Placing the volume attenuator BEFORE the gain triode means that the source signal is reduced hugely, then
applied to the gain stage, and the noise of the tube gain stage is at a much higher relative level to the signal,
and SNR is much worse than having the volume attenuator after the gain stage, as I have it.

Now in addition to R5 = 270k, there is also R6, R7, R8 and C3, C4, C5.
At LF below say 1kHz, these networks have very little effect, but above 1kHz they begin to reduce the
total resistance between the grid and anode output. The networks may be switched to give a shelved HF
response above 2 kHz so that nasty harsh recordings can be tamed a little if required.

The output signal from the pole of the 100k log DACT volume switch feeds the grid of V2 cathode follower
output buffer which has fixed bias. Such cathode followers have utterly transparent sonics, and prevent HF
losses caused by long cables or high shunt capacitance of some horrible solid state power amplifier.
The THD generated in V2 is reduced from about 0.4% without NFB at 5.6Vrms output to about 0.03%
by the "follower connection" which itself is application of about 16dB of local series voltage negative feedback.
At 1/20 of the max level, THD will be theoretically 0.0015%, so nobody need worry that their triode amp is
the cause of the distortion that they may claim to be able to hear.

There is some shunt regulation of the B+ voltage with a zener string. When the phono amp is separately
switched on or off, there are no strange LF noises or cone wobbles in speakers due to B+ rail variations.

I do not believe that Auricaps or many other brands of coupling capacitors sound any better after having
recently trialled the above line stage where Wimas were in one channel and Auricaps were in the other.
A customer friend and I used the same mono sound source through each channel in turn with me trying to
trick my friend when I asked him to say which channel was better. After about 6 changes of with 2 different
recordings, my friend could not pick any change or state any preference which was better than chance, ie,
he liked the Wimas just as much as the Auricaps. I certainly could not hear any difference let alone a "better"
sound with Auricaps.
However, my friend proceeded to have me replace all the Wimas in his preamps and power amps with Auricaps.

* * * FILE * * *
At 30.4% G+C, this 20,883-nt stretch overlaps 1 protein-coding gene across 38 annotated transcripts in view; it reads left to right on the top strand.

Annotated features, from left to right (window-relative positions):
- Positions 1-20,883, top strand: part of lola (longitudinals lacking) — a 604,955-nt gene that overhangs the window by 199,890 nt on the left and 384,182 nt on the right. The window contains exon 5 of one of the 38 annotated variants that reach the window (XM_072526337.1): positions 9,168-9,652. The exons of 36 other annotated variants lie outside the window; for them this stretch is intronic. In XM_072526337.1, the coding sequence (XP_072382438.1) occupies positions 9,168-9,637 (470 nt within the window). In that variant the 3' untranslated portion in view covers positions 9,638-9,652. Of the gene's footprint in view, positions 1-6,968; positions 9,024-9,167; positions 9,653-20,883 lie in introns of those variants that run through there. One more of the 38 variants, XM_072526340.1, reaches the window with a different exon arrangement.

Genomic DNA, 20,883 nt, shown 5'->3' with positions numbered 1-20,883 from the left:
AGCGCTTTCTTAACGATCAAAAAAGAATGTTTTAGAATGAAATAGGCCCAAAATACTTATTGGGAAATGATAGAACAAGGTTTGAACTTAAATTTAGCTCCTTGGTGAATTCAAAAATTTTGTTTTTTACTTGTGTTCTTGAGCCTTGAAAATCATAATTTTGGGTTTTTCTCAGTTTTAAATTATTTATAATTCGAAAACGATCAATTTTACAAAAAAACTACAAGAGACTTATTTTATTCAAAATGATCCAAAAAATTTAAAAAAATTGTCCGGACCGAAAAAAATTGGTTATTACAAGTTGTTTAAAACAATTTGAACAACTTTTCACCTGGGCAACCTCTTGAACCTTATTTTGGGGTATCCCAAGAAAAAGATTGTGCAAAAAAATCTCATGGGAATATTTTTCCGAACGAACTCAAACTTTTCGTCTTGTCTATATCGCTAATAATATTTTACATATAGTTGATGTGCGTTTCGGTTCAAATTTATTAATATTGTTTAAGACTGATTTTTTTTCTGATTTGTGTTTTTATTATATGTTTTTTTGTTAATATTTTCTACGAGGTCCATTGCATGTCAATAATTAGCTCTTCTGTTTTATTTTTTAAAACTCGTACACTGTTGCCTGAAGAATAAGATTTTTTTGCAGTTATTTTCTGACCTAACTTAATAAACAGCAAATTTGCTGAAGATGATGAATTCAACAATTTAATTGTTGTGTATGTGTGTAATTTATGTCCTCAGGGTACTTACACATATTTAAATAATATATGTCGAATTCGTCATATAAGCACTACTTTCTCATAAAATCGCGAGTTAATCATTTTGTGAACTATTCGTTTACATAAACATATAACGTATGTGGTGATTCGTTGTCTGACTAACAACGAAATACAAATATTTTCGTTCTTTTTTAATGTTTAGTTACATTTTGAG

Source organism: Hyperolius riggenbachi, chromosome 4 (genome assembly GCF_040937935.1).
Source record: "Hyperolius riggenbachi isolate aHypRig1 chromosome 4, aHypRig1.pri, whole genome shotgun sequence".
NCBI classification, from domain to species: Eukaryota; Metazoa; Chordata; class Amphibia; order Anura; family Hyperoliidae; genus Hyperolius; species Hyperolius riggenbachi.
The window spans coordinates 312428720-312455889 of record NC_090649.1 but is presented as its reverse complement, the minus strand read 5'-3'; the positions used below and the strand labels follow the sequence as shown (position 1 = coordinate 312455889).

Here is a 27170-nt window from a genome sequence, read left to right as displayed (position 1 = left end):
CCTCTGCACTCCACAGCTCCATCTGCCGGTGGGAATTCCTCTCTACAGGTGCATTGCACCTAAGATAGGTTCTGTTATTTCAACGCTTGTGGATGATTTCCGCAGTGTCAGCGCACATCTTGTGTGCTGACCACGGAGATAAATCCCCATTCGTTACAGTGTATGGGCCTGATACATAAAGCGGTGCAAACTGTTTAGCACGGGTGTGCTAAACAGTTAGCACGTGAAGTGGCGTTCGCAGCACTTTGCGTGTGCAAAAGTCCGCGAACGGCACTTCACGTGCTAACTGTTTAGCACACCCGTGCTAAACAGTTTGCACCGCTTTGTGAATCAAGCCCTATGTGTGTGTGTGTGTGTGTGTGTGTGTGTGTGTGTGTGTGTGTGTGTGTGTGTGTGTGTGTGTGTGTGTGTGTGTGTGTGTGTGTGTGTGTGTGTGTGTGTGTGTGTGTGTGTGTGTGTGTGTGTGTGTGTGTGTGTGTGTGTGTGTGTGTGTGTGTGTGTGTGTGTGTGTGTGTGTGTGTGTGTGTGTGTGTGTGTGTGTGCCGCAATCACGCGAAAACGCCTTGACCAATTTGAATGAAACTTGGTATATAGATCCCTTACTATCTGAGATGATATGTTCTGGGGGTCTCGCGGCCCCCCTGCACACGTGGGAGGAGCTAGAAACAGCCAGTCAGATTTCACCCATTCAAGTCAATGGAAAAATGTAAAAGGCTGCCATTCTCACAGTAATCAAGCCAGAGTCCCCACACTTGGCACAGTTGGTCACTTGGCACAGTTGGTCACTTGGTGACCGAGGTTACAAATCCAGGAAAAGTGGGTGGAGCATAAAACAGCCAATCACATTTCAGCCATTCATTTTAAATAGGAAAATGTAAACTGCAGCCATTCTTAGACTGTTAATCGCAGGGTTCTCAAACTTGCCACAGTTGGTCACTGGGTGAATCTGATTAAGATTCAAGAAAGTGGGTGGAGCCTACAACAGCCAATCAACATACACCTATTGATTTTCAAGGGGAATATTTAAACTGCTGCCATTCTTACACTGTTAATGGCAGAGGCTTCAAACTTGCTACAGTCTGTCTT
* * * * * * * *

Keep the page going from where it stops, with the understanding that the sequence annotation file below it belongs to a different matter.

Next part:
I will always consider that my customers are always right, and work as directed, but I don't myself think I
am missing out on better sound because I have not used Auricaps in my own system.

Between 2006 when I wrote about the Wimas Vs Auricaps, and now, 2011, the Auricaps remain in most of
my friend's amps, except for one where he asked me to instal some Russian made caps, probably polypropylene,
but army green colour suggesting they were spare parts for Russian Army electronics.
My friend has another friend who talks to other friends and the consensus of the "friend network" stretching
across the world and including mobs of typing bullshit artistes is that Russian Brand X caps sound the best,
therefore must be installed, "or I won't listen to any music at your place when I visit".
I've known audiophiles to change capacitors every 6 months until nearly every possible available brand of
capacitor has been tried, each lot better than the last lot. But not one A-B test was ever conducted.
Oh no, the irrational audio nutter can't stand logic or common sense, and he cannot let himself ever be
cornered into a position when he must rely solely on his powers of hearing to discern what sounds best.

I do not think many of the myths about special parts have much validity. The circuit design and careful tube
choice are far more important to the sonic signature than brands of the same type of cap, or different types
of hook up wire or solder or RCA sockets or speaker cabling.
The main reason to use better quality parts is reliability and tolerance quality. For example a cheap Taiwan
made dual gain potentiometer costing $4.00 may have 15% difference in L and R levels at the -20dB gain
setting but otherwise work perfectly - for 3 years, maybe, if used a lot. Then it begins to make noises.
I won't use less than an Alps Black pot which is much more expensive but they last 40 years.
Well, we might assume that, if the present production of Alps pots is as good as it obviously was back in 1980.
There was good matching on their dual tracks at all levels, and the carbon tracks didn't wear through easily
by countless rotations by the metal slider running around the circular carbon track. But now its possible the
Alps "Black" 27mm square bodied sealed potentiometers are being made in mainland China or some other
place and its difficult to say present production quality is the same as its been in the past. The last lot I bought
from RS Components Australia measured well, and the price has come down by nearly 50%, which suggests
RS is now sourcing Alps parts from a supplier who is far cheaper. An Alps Black pot would be an easy thing
to copy.

The above Nemo has a DACT switched attenuator which is still working well after many years, and the level
match is better than an Alps pot which usually within +/- 0.5dB for L&R channels, and good enough.
I doubt there is any difference in the sound of either.